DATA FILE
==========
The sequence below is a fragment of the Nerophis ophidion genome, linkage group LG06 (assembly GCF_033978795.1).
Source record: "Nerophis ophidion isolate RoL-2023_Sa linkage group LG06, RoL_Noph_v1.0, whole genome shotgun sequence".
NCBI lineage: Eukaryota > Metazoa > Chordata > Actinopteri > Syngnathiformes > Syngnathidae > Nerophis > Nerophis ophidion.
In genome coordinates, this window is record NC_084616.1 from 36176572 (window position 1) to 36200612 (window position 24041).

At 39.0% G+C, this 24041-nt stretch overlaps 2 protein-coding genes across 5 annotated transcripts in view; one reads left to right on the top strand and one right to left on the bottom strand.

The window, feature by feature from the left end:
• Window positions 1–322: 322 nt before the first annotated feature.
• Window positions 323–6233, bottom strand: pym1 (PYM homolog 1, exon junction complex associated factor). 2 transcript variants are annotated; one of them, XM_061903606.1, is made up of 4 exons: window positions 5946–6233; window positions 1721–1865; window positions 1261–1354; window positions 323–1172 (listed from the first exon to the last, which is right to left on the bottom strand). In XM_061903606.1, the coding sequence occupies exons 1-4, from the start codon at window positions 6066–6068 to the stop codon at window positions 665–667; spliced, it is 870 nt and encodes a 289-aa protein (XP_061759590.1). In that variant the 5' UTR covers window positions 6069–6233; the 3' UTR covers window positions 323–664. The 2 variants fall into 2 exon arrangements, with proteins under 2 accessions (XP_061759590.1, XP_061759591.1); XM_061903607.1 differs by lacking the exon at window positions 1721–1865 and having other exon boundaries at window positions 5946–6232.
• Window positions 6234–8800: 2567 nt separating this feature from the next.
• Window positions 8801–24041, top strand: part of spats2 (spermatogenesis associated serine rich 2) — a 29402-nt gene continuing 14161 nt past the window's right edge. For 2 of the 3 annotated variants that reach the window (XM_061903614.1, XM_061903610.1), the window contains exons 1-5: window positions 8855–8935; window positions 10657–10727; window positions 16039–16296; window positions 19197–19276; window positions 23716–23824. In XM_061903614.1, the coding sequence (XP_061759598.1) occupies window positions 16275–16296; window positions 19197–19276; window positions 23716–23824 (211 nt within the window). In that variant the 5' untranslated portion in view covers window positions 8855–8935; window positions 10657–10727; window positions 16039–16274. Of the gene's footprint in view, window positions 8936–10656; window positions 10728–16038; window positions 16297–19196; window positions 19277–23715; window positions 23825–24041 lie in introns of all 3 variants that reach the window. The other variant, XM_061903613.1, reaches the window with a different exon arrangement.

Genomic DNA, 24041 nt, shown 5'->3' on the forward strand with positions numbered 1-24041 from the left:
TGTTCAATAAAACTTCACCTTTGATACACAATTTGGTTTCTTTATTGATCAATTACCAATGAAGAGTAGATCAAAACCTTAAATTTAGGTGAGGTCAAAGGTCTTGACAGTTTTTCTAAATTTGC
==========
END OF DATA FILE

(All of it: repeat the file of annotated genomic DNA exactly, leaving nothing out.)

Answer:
The sequence below is a fragment of the Nerophis ophidion genome, linkage group LG06 (assembly GCF_033978795.1).
Source record: "Nerophis ophidion isolate RoL-2023_Sa linkage group LG06, RoL_Noph_v1.0, whole genome shotgun sequence".
NCBI lineage: Eukaryota > Metazoa > Chordata > Actinopteri > Syngnathiformes > Syngnathidae > Nerophis > Nerophis ophidion.
In genome coordinates, this window is record NC_084616.1 from 36176572 (window position 1) to 36200612 (window position 24041).

At 39.0% G+C, this 24041-nt stretch overlaps 2 protein-coding genes across 5 annotated transcripts in view; one reads left to right on the top strand and one right to left on the bottom strand.

The window, feature by feature from the left end:
• Window positions 1–322: 322 nt before the first annotated feature.
• Window positions 323–6233, bottom strand: pym1 (PYM homolog 1, exon junction complex associated factor). 2 transcript variants are annotated; one of them, XM_061903606.1, is made up of 4 exons: window positions 5946–6233; window positions 1721–1865; window positions 1261–1354; window positions 323–1172 (listed from the first exon to the last, which is right to left on the bottom strand). In XM_061903606.1, the coding sequence occupies exons 1-4, from the start codon at window positions 6066–6068 to the stop codon at window positions 665–667; spliced, it is 870 nt and encodes a 289-aa protein (XP_061759590.1). In that variant the 5' UTR covers window positions 6069–6233; the 3' UTR covers window positions 323–664. The 2 variants fall into 2 exon arrangements, with proteins under 2 accessions (XP_061759590.1, XP_061759591.1); XM_061903607.1 differs by lacking the exon at window positions 1721–1865 and having other exon boundaries at window positions 5946–6232.
• Window positions 6234–8800: 2567 nt separating this feature from the next.
• Window positions 8801–24041, top strand: part of spats2 (spermatogenesis associated serine rich 2) — a 29402-nt gene continuing 14161 nt past the window's right edge. For 2 of the 3 annotated variants that reach the window (XM_061903614.1, XM_061903610.1), the window contains exons 1-5: window positions 8855–8935; window positions 10657–10727; window positions 16039–16296; window positions 19197–19276; window positions 23716–23824. In XM_061903614.1, the coding sequence (XP_061759598.1) occupies window positions 16275–16296; window positions 19197–19276; window positions 23716–23824 (211 nt within the window). In that variant the 5' untranslated portion in view covers window positions 8855–8935; window positions 10657–10727; window positions 16039–16274. Of the gene's footprint in view, window positions 8936–10656; window positions 10728–16038; window positions 16297–19196; window positions 19277–23715; window positions 23825–24041 lie in introns of all 3 variants that reach the window. The other variant, XM_061903613.1, reaches the window with a different exon arrangement.

Genomic DNA, 24041 nt, shown 5'->3' on the forward strand with positions numbered 1-24041 from the left:
TGTTCAATAAAACTTCACCTTTGATACACAATTTGGTTTCTTTATTGATCAATTACCAATGAAGAGTAGATCAAAACCTTAAATTTAGGTGAGGTCAAAGGTCTTGACAGTTTTTCTAAATTTGC